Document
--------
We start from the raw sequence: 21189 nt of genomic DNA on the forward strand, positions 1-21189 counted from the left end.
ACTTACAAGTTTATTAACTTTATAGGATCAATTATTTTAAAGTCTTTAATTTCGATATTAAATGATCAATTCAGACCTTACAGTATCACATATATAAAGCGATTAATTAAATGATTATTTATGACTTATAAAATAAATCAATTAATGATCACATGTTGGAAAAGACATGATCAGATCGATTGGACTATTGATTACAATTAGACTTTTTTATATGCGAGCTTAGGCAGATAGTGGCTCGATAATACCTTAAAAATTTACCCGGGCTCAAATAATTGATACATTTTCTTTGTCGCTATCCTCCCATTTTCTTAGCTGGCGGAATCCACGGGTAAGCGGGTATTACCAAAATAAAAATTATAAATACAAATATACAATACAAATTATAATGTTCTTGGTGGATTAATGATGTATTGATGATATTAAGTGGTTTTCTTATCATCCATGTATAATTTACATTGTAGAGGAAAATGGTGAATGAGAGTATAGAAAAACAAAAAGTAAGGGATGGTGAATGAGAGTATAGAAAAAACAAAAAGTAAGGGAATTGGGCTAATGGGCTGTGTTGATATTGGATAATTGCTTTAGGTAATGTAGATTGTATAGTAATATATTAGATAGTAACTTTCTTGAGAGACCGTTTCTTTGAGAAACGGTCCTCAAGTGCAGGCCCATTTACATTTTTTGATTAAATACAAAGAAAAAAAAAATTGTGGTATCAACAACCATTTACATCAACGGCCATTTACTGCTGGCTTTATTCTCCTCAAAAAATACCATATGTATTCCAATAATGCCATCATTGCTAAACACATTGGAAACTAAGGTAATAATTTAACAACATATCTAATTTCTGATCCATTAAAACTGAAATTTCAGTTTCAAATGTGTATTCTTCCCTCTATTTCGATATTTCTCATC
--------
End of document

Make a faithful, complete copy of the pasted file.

We start from the raw sequence: 21189 nt of genomic DNA on the forward strand, positions 1-21189 counted from the left end.
ACTTACAAGTTTATTAACTTTATAGGATCAATTATTTTAAAGTCTTTAATTTCGATATTAAATGATCAATTCAGACCTTACAGTATCACATATATAAAGCGATTAATTAAATGATTATTTATGACTTATAAAATAAATCAATTAATGATCACATGTTGGAAAAGACATGATCAGATCGATTGGACTATTGATTACAATTAGACTTTTTTATATGCGAGCTTAGGCAGATAGTGGCTCGATAATACCTTAAAAATTTACCCGGGCTCAAATAATTGATACATTTTCTTTGTCGCTATCCTCCCATTTTCTTAGCTGGCGGAATCCACGGGTAAGCGGGTATTACCAAAATAAAAATTATAAATACAAATATACAATACAAATTATAATGTTCTTGGTGGATTAATGATGTATTGATGATATTAAGTGGTTTTCTTATCATCCATGTATAATTTACATTGTAGAGGAAAATGGTGAATGAGAGTATAGAAAAACAAAAAGTAAGGGATGGTGAATGAGAGTATAGAAAAAACAAAAAGTAAGGGAATTGGGCTAATGGGCTGTGTTGATATTGGATAATTGCTTTAGGTAATGTAGATTGTATAGTAATATATTAGATAGTAACTTTCTTGAGAGACCGTTTCTTTGAGAAACGGTCCTCAAGTGCAGGCCCATTTACATTTTTTGATTAAATACAAAGAAAAAAAAAATTGTGGTATCAACAACCATTTACATCAACGGCCATTTACTGCTGGCTTTATTCTCCTCAAAAAATACCATATGTATTCCAATAATGCCATCATTGCTAAACACATTGGAAACTAAGGTAATAATTTAACAACATATCTAATTTCTGATCCATTAAAACTGAAATTTCAGTTTCAAATGTGTATTCTTCCCTCTATTTCGATATTTCTCATC